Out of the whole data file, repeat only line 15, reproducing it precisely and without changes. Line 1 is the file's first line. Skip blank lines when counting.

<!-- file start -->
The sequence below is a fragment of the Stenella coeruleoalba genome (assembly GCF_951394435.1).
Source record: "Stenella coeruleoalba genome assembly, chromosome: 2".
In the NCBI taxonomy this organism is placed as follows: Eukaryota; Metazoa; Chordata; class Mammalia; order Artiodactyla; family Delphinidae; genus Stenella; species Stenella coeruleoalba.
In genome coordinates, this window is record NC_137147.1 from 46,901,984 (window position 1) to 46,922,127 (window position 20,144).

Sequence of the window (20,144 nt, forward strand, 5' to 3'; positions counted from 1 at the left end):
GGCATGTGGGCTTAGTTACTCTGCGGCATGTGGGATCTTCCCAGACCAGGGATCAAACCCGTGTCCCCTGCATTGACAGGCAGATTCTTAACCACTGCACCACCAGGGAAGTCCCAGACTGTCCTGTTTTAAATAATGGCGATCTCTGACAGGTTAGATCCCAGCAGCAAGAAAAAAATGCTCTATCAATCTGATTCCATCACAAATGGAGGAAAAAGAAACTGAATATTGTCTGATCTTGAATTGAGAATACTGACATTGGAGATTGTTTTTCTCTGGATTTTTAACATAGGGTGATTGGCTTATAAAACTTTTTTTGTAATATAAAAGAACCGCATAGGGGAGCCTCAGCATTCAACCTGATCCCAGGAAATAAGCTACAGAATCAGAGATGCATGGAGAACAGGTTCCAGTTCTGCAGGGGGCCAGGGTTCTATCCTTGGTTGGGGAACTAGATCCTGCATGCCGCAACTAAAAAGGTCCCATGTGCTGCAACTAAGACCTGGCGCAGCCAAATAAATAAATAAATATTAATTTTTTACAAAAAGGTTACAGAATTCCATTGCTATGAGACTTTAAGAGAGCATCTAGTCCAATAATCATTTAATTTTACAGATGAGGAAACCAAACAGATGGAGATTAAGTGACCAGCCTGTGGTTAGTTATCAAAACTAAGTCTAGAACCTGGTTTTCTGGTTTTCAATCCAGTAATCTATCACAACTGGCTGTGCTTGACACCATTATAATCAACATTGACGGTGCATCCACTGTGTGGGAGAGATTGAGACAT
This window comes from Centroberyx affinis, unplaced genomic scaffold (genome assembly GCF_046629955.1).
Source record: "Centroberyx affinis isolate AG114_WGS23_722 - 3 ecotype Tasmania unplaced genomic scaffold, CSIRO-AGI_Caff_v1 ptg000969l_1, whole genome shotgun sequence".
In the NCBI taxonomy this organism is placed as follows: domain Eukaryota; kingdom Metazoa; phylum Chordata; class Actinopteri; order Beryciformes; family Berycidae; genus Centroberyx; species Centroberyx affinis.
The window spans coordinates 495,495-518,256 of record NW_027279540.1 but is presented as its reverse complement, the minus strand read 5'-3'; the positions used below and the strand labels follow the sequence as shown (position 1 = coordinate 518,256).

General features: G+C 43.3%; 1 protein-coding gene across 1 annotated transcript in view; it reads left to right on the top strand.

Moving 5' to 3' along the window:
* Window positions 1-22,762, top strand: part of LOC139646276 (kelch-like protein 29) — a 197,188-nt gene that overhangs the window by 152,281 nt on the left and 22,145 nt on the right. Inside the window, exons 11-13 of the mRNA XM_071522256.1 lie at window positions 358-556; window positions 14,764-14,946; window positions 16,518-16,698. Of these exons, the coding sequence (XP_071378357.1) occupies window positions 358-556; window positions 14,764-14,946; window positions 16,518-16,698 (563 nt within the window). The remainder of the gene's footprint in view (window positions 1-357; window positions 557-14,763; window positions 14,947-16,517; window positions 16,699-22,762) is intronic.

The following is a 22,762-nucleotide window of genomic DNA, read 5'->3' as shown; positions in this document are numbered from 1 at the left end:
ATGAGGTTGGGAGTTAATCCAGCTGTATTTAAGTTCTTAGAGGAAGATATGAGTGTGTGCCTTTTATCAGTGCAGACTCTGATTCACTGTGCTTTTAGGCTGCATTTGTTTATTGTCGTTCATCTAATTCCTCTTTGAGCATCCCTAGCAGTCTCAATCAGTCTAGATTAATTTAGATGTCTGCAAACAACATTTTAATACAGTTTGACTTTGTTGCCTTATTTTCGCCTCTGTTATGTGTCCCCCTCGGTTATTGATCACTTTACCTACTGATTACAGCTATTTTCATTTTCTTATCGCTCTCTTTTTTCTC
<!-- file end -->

ATGAGGTTGGGAGTTAATCCAGCTGTATTTAAGTTCTTAGAGGAAGATATGAGTGTGTGCCTTTTATCAGTGCAGACTCTGATTCACTGTGCTTTTAGGCTGCATTTGTTTATTGTCGTTCATCTAATTCCTCTTTGAGCATCCCTAGCAGTCTCAATCAGTCTAGATTAATTTAGATGTCTGCAAACAACATTTTAATACAGTTTGACTTTGTTGCCTTATTTTCGCCTCTGTTATGTGTCCCCCTCGGTTATTGATCACTTTACCTACTGATTACAGCTATTTTCATTTTCTTATCGCTCTCTTTTTTCTC